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Discussion Starter · #1 ·
XP is trying to get me to loose my mind.
After an all day struggle with a Seagate drive I finally (don't know how) got it install and the system recognized all 80gb instead of the 32gb it read yesterday.
I have another Seagate drive (250GB) set as a slave partitioned in two 125 gb drives. Now I discove that the boot drive is designated as G: (which I didn't think was possible)
This is a Dell Dim 4400 2gzh system. Now I am concerned as to the ramifications of a G: boot disk. Any ideas?
 

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Hi Robtrapp

If you are still having trouble with your system setup - here are some tips:

Are you more interested in saving the current installation, or is a clean install something you're interested in? I think you'd be best off starting over, for two reasons 1) you cannot change the letter of the boot volume with Disk Manager http://www.dellcommunity.com/suppor...arddrive&message.id=56629&c=us&l=en&cs=&s=gen http://support.microsoft.com/default.aspx?scid=kb;en-us;307844 2) drive overlays have complicated your current drives setup.

I looked at your threads for the drives situation, and for the Norton UnInstall troubles, and it sounds like you've been using "drive-overlay" software to install your drives. Such software is best used only as a last resort - and I imagine you should have a good chance to forgo using any of these.

Your system is recent enough, that I would imagine a Bios Update should allow both your drives to be setup entirely by Windows XP Setup, during a clean install. Here's the only Bios Update listed for your model on the Dell site (though you can visit the site, enter your Service Tag #, and get exact-match listings) --- http://support.dell.com/support/dow...8&typecnt=1&libid=1&releaseid=R45077&vercnt=6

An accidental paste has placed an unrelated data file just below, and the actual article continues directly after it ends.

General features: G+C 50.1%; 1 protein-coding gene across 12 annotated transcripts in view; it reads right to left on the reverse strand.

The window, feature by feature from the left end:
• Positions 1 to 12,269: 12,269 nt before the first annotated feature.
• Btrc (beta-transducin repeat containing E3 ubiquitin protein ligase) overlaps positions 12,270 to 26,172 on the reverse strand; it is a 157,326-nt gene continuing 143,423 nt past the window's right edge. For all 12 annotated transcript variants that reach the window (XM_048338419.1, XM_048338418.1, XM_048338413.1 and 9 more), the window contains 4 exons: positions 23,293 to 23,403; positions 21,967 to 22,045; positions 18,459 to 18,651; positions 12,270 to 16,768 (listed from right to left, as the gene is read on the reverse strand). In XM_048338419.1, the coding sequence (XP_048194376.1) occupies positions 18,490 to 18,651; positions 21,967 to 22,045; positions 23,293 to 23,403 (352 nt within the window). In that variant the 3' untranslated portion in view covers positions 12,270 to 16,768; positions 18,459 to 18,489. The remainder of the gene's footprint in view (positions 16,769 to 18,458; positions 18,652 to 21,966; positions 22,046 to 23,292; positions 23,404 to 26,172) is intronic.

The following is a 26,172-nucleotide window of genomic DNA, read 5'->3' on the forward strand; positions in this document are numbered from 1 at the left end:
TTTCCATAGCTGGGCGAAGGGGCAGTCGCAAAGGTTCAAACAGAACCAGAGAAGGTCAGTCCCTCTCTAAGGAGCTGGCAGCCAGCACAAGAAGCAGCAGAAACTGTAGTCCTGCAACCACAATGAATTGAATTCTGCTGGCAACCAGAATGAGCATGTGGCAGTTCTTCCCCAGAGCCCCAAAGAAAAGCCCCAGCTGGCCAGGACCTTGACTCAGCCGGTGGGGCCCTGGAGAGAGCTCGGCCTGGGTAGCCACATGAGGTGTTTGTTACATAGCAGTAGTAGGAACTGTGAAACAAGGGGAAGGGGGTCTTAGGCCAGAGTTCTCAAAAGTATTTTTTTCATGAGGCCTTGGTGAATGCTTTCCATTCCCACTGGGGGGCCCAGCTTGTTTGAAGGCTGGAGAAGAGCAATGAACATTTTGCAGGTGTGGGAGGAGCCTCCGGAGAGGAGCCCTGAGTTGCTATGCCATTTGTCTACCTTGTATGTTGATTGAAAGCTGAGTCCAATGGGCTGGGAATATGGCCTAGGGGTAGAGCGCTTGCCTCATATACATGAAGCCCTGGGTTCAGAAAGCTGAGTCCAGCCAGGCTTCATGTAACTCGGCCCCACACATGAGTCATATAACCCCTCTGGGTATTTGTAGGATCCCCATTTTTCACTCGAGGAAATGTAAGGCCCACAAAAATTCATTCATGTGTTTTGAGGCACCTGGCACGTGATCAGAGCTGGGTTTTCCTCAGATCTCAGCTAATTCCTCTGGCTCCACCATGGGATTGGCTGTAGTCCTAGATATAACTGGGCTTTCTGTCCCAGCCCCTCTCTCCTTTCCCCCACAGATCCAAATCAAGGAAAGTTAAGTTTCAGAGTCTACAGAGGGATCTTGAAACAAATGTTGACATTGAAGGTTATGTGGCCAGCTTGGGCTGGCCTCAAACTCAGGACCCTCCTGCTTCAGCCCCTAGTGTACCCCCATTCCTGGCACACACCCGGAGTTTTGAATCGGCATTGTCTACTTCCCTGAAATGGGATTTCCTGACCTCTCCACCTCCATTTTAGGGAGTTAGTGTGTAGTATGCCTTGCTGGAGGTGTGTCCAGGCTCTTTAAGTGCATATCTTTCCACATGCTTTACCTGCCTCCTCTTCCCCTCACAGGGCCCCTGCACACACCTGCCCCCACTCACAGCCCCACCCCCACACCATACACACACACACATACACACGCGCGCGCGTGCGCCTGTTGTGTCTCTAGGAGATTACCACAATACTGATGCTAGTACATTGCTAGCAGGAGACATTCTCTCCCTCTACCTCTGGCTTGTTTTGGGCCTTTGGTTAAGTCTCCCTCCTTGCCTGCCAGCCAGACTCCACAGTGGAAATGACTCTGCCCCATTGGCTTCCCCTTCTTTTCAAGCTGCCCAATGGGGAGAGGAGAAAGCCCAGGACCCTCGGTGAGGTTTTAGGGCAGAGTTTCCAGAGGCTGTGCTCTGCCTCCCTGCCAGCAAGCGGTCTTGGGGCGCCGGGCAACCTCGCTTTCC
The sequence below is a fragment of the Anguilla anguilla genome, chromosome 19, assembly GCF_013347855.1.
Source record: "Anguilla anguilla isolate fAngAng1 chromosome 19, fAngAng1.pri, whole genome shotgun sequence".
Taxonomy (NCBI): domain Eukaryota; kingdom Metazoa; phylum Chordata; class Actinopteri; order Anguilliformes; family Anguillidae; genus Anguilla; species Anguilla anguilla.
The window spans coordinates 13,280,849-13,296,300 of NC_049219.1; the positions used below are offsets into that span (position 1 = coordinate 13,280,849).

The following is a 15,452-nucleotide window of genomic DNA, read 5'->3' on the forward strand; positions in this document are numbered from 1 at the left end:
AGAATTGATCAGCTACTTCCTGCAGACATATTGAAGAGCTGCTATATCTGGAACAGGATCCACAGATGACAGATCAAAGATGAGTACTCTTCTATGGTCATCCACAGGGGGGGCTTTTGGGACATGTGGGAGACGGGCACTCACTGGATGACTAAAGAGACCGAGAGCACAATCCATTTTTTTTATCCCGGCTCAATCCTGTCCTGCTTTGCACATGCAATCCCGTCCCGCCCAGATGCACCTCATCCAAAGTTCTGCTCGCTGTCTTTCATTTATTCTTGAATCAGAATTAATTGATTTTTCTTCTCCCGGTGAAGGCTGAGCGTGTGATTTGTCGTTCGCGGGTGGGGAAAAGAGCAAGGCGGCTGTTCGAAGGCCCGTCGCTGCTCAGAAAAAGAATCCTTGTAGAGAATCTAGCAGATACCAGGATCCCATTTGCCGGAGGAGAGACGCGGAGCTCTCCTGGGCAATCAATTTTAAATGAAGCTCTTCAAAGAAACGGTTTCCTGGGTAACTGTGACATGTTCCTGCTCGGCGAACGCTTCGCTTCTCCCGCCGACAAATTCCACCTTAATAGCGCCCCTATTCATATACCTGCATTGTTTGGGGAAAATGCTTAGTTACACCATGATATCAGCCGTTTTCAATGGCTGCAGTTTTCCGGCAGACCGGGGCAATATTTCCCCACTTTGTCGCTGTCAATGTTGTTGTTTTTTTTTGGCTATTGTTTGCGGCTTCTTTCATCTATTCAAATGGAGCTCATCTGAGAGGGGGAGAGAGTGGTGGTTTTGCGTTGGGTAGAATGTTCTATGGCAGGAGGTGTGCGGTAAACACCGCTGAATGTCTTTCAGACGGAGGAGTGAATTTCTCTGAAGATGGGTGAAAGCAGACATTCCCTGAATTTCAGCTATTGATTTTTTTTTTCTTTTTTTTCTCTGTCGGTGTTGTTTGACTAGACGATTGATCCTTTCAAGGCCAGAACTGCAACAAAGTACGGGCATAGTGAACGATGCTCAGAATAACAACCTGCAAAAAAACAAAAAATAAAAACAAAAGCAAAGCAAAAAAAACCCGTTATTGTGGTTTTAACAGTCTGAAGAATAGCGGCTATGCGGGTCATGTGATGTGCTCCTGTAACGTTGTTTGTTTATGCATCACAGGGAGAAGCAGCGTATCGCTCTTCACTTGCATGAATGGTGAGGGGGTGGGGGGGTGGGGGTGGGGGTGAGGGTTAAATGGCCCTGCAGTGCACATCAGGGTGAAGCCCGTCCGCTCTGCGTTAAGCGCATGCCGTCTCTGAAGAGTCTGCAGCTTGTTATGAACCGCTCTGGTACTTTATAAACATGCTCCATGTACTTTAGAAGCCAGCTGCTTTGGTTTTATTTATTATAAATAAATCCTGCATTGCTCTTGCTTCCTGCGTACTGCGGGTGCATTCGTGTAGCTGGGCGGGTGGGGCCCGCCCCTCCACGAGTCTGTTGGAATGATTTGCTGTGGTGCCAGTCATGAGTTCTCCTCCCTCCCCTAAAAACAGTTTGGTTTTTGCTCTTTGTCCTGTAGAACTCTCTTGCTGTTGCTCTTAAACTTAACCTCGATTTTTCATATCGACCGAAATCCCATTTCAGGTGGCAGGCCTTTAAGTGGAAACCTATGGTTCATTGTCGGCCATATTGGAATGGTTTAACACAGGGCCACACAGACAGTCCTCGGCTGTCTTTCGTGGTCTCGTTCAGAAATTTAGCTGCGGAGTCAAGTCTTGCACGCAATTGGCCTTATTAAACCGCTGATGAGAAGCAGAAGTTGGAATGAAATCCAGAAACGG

Unfortunately, Dell doesn't provide any information on the features of the update (such as whether it adds 48bit LBA support [which is what would allow the motherboard to use the 250gb full capacity without resorting to drive overlays) - but you could call or email them and ask.

If you decide to use the 80gb WD drive as the system drive, put it as the Primary on the first IDE (or SATA, if it's a SATA drive) controller. The controllers are usually well-marked, even if the lettering is tiny - use a magnifying glass and flashlight if you need to make it easier to read. Set that drive ahead of any other hard drives in "Boot Order" item in your computer's Bios Setup.

*** Note - If you've added a Zip drive to your Dell, disconnect it while installing Windows XP. Otherwise, the Zip drive may be detected as a hard drive, and assigned the drive letter C. You can reconnect the drive after XP has installed successfully. http://support.microsoft.com/kb/326683/

If you start with the drives wiped completely clean, XP Setup will prompt you through the process of creating partitions and will offer to format them. After that, it should be just a matter of following the prompts.
____________

During your XP installation, it's a good idea to be entirely disconnected from any networks, wired or wireless (unplug ethernet cables, disable wireless), and to be disconnected from printers, scanners, cameras, multifunction devices, fax machines, PDAs, memory card readers, USB flash drives, external USB/Firewire/SATA drives, etc. And after the installation, be sure to have your firewall, antivirus, and antispyware programs installed and running - before you reconnect to networks.

Before you restore any of your backed up personal data, scan it for malware first.

. . . Gary

[P.S. to clean the drive overlay software from the drives, you need to wipe the MBR or zero write. A zero-write takes a very long time on a 250gb drive, so you could use the option to just write zeroes to a certain percentage of each partiton. The best tool for zero-writing, if you decide to go that way, are the diagnostics from the manufacturer http://www.tacktech.com/display.cfm?ttid=287 ]